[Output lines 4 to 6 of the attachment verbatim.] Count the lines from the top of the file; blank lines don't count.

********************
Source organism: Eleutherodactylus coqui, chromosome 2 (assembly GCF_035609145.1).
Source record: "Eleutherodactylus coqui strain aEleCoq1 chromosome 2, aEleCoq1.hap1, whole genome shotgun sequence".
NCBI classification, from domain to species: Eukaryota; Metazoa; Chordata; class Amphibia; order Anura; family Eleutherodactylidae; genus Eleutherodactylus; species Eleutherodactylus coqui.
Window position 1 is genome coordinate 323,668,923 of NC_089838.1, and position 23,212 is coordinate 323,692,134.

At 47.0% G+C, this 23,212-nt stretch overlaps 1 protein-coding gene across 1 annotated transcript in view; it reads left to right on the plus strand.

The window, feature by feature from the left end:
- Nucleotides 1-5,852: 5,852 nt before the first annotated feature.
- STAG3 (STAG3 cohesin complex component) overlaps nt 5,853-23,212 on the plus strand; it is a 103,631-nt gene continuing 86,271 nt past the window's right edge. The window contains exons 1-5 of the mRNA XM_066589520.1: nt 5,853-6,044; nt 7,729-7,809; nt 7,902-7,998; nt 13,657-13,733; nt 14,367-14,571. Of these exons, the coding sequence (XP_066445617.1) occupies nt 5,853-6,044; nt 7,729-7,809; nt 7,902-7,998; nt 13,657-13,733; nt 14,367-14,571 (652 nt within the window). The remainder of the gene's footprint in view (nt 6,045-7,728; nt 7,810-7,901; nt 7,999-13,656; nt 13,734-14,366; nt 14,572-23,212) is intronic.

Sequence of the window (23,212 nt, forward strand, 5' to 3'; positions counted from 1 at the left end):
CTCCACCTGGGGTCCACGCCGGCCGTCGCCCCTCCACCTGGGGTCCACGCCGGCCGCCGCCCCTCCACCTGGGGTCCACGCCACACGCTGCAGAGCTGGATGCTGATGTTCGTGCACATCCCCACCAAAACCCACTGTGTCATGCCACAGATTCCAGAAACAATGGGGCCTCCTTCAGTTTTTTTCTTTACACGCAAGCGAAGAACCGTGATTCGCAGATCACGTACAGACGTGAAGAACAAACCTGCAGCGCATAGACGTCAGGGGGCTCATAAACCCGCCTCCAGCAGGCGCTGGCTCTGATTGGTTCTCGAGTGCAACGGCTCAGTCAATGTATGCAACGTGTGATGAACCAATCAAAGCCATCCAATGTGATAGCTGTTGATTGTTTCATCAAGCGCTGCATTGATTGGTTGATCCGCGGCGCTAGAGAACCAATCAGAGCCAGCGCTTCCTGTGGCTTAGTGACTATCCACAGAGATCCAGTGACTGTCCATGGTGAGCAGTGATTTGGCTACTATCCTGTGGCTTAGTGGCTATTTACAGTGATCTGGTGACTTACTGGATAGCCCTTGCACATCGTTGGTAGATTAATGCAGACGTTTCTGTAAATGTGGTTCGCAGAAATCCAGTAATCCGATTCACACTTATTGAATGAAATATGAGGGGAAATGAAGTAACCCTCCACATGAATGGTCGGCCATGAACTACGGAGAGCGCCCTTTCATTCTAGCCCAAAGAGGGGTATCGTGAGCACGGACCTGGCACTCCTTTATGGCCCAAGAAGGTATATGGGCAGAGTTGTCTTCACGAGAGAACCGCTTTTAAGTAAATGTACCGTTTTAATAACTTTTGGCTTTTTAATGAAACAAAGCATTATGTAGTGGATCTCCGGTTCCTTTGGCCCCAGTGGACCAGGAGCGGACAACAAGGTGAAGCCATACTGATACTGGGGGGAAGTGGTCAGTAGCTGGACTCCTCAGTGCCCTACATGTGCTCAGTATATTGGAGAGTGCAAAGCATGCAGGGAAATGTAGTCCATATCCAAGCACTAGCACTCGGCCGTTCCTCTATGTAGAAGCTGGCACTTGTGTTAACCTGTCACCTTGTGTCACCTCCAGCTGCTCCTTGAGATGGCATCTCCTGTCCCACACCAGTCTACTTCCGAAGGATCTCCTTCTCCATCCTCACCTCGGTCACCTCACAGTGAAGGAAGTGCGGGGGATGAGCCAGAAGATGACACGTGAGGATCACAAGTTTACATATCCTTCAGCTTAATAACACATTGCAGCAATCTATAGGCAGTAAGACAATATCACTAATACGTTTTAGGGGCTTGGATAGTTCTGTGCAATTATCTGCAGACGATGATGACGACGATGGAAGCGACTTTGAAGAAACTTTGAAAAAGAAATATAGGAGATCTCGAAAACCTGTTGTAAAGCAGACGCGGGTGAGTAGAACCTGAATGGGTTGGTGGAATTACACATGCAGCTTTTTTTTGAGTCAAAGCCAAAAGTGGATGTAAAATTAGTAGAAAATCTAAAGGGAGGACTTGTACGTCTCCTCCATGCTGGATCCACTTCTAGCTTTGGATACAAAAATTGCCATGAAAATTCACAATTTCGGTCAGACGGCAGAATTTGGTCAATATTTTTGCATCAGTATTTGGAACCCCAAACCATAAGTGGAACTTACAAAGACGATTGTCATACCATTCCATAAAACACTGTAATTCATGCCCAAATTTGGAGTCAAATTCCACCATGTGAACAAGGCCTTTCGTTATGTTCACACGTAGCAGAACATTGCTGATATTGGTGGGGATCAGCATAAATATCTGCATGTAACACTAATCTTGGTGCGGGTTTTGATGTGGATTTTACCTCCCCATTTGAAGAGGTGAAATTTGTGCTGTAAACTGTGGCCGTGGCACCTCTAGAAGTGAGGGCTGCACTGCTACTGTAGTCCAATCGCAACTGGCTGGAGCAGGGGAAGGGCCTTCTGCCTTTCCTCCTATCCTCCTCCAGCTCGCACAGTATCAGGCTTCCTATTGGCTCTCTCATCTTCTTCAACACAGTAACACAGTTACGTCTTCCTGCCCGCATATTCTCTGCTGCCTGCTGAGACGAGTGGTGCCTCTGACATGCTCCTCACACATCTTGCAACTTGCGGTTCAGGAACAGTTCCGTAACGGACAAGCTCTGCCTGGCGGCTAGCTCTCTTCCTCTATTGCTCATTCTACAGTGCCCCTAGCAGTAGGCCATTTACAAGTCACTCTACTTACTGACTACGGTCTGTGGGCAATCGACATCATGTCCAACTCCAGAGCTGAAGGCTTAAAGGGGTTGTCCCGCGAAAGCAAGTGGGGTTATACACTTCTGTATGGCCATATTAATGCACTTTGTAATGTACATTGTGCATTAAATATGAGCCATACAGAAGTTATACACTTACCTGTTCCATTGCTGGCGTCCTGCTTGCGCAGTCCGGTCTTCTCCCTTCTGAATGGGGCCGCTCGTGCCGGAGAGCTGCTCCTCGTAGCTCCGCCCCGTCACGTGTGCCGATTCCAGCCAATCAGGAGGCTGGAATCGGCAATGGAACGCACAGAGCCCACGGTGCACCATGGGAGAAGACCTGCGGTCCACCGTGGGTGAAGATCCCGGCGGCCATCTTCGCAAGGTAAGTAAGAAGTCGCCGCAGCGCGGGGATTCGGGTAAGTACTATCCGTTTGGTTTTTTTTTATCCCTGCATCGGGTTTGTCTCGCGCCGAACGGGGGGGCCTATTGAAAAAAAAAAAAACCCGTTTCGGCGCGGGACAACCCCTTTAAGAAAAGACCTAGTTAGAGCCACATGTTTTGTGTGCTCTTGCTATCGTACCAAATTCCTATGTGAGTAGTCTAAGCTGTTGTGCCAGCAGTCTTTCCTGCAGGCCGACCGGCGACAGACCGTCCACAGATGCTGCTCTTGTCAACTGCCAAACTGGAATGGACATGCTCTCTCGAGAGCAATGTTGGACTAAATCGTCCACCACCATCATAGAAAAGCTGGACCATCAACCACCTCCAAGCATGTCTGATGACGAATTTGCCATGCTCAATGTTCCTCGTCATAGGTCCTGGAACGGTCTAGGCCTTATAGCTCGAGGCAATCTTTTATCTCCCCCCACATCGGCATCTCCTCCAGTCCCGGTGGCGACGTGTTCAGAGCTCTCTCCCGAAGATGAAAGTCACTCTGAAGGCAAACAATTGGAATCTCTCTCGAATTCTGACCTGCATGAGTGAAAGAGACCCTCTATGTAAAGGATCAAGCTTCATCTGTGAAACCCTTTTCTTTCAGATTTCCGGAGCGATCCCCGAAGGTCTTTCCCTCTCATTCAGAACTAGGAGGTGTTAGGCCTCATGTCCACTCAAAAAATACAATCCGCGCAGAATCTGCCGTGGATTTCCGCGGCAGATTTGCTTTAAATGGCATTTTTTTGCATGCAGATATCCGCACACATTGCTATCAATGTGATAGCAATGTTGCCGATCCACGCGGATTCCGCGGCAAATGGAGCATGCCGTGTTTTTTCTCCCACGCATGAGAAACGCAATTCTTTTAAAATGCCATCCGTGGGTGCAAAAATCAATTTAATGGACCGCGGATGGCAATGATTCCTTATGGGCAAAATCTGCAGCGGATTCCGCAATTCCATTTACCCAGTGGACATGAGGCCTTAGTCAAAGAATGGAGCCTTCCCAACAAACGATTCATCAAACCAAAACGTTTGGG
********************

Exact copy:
Window position 1 is genome coordinate 323,668,923 of NC_089838.1, and position 23,212 is coordinate 323,692,134.

At 47.0% G+C, this 23,212-nt stretch overlaps 1 protein-coding gene across 1 annotated transcript in view; it reads left to right on the plus strand.

The window, feature by feature from the left end: